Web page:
Webster's New International Dictionary (1933) defines the word "distribute" as follows: "To divide among several or many; to deal out; apportion; allot." The preference shares in question were purchased in the open market through a broker from such stockholders as offered their stock for sale. Such open market purchases cannot be classed as a distribution or a distribution in liquidation.

Even if open market purchases by a corporation under the facts in this case could be considered as constituting a distribution in liquidation, the petitioner would not be entitled to the credit because of section 27 (g) of the Revenue Act of 1936, which prohibits the credit "with respect to any distribution unless the distribution is pro rata, equal in amount, and with no preference to any share of stock as compared with other shares of the same class."

Petitioner's contention is that the credit being allowed by section 27 (f) cannot be denied because of the provisions of section 27 (g) for the reason that the former is a special provision and the latter a general one and a general provision should not be invoked to limit a special provision. We do not think this contention is a valid one. There is no conflict between section 27 (f) and section 27 (g) and they should be read together. There is no inconsistency between the provisions of the two sections and when read together there is no ambiguity. It is therefore not necessary to decide in the event of a conflict or inconsistency between them which would prevail. Section 27 (g) clearly applies to distributions in liquidation. This is borne out by Treasury Regulations 94 Art. 27 (g) 1, which expressly states that distributions in liquidation are covered by section 27 (g).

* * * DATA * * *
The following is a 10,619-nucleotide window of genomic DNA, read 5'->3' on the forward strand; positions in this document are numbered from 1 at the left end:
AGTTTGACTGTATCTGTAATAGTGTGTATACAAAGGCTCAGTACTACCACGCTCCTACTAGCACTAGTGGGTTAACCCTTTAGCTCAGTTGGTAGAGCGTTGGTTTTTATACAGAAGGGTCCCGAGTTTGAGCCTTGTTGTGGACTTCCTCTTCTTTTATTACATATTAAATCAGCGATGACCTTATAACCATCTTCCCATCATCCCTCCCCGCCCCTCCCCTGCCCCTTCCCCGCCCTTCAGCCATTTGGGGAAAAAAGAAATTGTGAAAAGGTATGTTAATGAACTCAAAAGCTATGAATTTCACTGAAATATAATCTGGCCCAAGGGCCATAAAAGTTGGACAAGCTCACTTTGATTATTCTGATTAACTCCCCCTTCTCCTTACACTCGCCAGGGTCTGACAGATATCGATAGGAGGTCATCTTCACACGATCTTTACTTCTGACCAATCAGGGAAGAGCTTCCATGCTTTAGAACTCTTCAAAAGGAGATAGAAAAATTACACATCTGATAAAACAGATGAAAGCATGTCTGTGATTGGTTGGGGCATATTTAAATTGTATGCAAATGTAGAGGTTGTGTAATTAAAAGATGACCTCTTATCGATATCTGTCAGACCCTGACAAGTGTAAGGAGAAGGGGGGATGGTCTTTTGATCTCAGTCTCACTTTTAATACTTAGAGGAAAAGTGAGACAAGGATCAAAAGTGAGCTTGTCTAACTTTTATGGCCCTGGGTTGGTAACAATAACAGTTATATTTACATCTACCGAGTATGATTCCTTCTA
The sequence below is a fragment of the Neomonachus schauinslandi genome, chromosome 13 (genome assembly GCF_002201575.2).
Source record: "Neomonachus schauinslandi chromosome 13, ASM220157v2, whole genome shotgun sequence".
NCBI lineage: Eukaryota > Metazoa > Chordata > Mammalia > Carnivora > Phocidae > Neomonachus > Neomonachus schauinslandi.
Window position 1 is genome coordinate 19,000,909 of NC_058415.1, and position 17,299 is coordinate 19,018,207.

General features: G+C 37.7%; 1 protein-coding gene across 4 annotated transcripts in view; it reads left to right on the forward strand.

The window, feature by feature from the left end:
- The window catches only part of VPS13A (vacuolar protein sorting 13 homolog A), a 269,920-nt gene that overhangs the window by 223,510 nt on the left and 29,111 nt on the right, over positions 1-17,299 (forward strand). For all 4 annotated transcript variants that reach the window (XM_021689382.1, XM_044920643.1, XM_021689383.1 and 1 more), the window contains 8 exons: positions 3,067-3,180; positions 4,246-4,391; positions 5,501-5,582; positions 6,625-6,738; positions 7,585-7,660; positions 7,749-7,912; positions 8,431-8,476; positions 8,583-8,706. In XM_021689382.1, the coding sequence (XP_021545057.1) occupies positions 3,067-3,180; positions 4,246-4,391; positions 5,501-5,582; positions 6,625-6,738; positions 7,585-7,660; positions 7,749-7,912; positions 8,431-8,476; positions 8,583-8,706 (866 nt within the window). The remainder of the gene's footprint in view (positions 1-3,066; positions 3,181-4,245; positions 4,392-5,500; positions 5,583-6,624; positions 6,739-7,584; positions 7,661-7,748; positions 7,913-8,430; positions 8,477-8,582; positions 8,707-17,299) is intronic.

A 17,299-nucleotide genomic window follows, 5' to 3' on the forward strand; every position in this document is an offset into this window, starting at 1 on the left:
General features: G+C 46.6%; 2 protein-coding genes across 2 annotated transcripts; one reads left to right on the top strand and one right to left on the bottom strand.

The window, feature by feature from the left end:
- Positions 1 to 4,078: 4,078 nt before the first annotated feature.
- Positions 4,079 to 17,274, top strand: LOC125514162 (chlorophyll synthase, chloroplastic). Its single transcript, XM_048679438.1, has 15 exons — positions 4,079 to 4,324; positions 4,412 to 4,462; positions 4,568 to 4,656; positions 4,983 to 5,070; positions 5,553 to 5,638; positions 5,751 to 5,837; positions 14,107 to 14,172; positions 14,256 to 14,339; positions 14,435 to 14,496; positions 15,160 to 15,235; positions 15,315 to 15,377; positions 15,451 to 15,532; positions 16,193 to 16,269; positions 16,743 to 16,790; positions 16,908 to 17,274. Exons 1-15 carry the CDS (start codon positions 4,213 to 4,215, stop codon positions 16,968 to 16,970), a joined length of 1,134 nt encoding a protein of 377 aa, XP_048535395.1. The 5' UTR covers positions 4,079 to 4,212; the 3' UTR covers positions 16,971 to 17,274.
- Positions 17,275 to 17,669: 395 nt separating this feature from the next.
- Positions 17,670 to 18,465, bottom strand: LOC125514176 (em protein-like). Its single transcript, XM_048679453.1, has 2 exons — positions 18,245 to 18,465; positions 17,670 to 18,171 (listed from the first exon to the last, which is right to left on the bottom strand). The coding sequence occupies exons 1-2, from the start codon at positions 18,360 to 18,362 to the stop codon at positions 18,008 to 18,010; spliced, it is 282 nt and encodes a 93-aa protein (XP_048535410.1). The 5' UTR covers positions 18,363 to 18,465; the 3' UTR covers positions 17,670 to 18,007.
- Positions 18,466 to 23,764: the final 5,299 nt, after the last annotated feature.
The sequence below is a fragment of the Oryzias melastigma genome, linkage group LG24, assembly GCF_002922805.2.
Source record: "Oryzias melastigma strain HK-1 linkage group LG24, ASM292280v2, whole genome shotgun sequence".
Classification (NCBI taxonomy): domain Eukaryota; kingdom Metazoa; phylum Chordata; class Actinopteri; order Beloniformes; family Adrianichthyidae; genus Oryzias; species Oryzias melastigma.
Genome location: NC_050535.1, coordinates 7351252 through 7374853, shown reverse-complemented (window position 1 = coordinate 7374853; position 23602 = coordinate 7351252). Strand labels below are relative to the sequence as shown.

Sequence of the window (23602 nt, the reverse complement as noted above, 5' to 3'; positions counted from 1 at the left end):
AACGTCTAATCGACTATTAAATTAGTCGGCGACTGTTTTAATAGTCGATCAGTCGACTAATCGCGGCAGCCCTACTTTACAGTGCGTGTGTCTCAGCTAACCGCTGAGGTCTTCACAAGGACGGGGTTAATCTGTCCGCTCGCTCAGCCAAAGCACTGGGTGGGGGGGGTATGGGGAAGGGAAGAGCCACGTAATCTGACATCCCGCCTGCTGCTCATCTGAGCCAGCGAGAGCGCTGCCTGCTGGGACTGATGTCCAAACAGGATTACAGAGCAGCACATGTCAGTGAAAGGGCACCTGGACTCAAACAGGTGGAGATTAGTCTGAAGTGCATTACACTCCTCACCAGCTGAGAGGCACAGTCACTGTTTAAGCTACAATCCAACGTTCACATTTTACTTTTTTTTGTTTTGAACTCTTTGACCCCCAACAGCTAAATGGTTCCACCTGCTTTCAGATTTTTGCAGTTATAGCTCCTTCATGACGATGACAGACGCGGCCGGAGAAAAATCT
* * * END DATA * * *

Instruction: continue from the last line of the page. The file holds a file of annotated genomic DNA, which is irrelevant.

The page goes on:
The payment made for the purchase of the preference stock in the open market, where it is to be conclusively presumed that different prices were paid for the shares purchased, was not a distribution pro rata without preference and does not entitle the petitioner to a credit for dividends paid. All the holders of preference stock could not have had notice of the purchase and there was, therefore, no equal opportunity given them.

The contention urged by the petitioner that because the purchased preference shares were canceled such cancelation placed the purchased shares in a class by themselves and that therefore there was no preference shown is not sound. All of the preference shares issued were of the same character with the same provisions. The purchase of some of the stock by the petitioner did not alter their character notwithstanding the fact that the purchased shares were retired and canceled. The cancelation did not change the class to which the stock belonged when it was purchased.

The action of the Board of Tax Appeals is affirmed on all points.

Affirmed.